Saturday, October 16, 2010

Rosenblum trump compound

[Andy]  It's my turn to blog on Franco's favorite subject.  The following is what will most likely be the most famous hand from the Rosenblum final.  (It was described in the NY Times today also, although I didn't see it online there yet.)

♠ A 6 3
K J 
A K 4 2
♣ K 4 3 2
♠ Q J 4 2♠ 10 9 7 5
8 3Q 9 2
Q 8 7 6 5♦ 10 3
♣ 9 8♣ Q J 10 6
♠ K 8
A 10 7 6 5 4
J 9
♣ A 7 5

Zia got to 6 and received the ♠Q lead.  He found an elegant line, cashing his winners and taking 3 ruffs in his hand, then exiting with his last club.  In the end position he could claim regardless of the location of the Q.

Moss and Gitelman did one better, though, arriving in 7.  I'm not sure what happened, unless Gitelman intentionally bid a grand on a blackwood auction in hopes that the opening lead would reveal the trump Q.  (This is a somewhat well-known trick, but definitely pretty gutsy in the last quarter of a world championship final that you are winning!)  Anyway, Rodwell did lead a trump, and Moss won the trump A, played trump to K, spade to K, drew the last trump, ruffed the third round of diamonds, played the second to last trump, unblocked clubs, and played the last trump to achieve a double squeeze (spades being the double threat suit).

That was very well done.  Let's take a look at the hand from a theoretical point of view.

With a reasonable number of entries, compound squeeze principles suggest that the contract should be makeable if one positional threat can be found.  It seems natural to hope that suit is diamonds, since declarer can isolate it, and the club threat needs to be in his hand.  Moss' line probably would not have worked had Rodwell held something like ♠J x x  x x  Q x x x x ♣ Q 10 x.  Rodwell would probably unguard spades and keep clubs in that layout, and Moss would not have the timing to unblock the ♠A to achieve a double squeeze around clubs.  (This is necessary since the extra spade winner gives Rodwell an idle card.)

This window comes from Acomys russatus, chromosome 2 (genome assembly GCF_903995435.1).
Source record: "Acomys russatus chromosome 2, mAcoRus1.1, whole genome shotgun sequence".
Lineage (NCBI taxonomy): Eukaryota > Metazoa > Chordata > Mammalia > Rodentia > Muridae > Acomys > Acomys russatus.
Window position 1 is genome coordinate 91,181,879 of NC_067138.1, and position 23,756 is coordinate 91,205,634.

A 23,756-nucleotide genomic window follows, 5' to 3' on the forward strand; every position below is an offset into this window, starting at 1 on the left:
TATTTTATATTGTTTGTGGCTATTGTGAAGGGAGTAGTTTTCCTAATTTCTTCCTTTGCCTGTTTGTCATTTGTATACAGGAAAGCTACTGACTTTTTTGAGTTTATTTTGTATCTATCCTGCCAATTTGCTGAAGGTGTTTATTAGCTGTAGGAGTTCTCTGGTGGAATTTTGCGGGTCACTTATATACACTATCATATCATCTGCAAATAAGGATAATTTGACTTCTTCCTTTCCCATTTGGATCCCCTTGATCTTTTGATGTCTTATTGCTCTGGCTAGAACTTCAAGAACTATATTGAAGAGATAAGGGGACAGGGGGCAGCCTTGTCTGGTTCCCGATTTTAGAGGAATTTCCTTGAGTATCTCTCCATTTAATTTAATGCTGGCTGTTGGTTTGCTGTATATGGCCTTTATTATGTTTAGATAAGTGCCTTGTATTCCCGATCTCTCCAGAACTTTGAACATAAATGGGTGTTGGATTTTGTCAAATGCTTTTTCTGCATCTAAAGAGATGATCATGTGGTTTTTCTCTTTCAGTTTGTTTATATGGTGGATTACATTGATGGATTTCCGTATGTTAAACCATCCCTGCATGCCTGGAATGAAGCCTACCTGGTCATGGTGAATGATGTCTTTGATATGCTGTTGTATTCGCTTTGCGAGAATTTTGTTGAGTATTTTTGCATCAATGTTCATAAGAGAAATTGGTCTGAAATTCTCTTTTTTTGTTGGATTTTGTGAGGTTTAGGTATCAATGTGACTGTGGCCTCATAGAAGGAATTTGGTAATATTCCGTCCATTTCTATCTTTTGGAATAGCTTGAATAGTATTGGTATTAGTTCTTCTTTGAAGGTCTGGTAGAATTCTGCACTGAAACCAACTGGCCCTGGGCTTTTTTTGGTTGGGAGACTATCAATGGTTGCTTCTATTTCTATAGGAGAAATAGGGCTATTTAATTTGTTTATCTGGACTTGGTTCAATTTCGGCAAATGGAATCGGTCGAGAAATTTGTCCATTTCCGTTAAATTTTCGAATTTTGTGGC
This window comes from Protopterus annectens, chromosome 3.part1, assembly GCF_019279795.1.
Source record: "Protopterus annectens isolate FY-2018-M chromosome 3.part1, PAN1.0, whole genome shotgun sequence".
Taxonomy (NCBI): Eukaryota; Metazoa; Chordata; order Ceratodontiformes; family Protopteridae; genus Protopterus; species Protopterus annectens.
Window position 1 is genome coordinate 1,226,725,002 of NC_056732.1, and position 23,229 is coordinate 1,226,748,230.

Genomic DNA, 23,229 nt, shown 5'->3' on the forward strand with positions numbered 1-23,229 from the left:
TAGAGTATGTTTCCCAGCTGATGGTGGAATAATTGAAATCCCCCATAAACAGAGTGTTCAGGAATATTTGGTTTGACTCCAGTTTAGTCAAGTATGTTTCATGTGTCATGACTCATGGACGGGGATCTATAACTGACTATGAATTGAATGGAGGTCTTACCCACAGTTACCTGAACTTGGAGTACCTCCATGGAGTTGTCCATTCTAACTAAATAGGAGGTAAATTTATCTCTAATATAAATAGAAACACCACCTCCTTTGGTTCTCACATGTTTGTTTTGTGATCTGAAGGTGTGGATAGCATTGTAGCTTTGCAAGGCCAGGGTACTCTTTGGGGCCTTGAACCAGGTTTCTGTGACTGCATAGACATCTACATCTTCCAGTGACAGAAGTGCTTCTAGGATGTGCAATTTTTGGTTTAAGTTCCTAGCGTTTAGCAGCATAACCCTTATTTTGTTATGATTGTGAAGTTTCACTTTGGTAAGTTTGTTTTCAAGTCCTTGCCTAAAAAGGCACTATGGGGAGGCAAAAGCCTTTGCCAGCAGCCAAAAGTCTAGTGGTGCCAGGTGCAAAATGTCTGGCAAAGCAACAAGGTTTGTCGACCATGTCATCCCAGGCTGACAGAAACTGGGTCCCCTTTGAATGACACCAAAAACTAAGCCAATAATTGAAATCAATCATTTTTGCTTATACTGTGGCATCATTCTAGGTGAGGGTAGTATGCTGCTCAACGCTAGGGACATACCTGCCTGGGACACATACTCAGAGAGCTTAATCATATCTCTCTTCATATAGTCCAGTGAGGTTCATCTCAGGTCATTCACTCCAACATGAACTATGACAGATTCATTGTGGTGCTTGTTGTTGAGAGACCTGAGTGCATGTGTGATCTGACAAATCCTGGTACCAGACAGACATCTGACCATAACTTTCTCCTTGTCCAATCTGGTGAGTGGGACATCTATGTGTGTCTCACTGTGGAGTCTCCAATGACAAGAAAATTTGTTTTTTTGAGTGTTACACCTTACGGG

So to achieve full compound generality, declarer appears to need to preserve the ♠K in his hand.  Perhaps declarer could take the diamond ruff before drawing the last trump.  This would leave two entries in both black suits and guarantee a working compound position as long as Rodwell held at least 4 diamonds.  Of course, it might lose if diamonds were 6-1 and RHO could ruff.  It might also lose if LHO overruffs in a position where there was just a minor suit squeeze against RHO the whole time.

An intriguing variant is to start the way Moss did, but play the 4th trump before taking the diamond ruff.  I think that also guarantees the ability to make the contract any time LHO has at least 4 diamonds.  The triple squeeze part of the compound is achieved at that point, since there is a ruff-out threat in diamonds.  Then, if LHO unguards spades at that point and declarer can read it, he can unblock the ♠A before taking the diamond ruff.  If LHO guards spades then the play continues as it actually did at the table.  Cool!

1 comment:

  1. I was sure there were some compound possibilities but hadn't worked them out -- I didn't see the trump aspect :-).

    David Burn made an interesting comment on vugraph: Brad should go up K on the opening lead since righty might have stiff Q and for lefty to have the Q is truly unthinkable.

    There was another key grand slam hand involving a squeeze that turned out to be pseudo.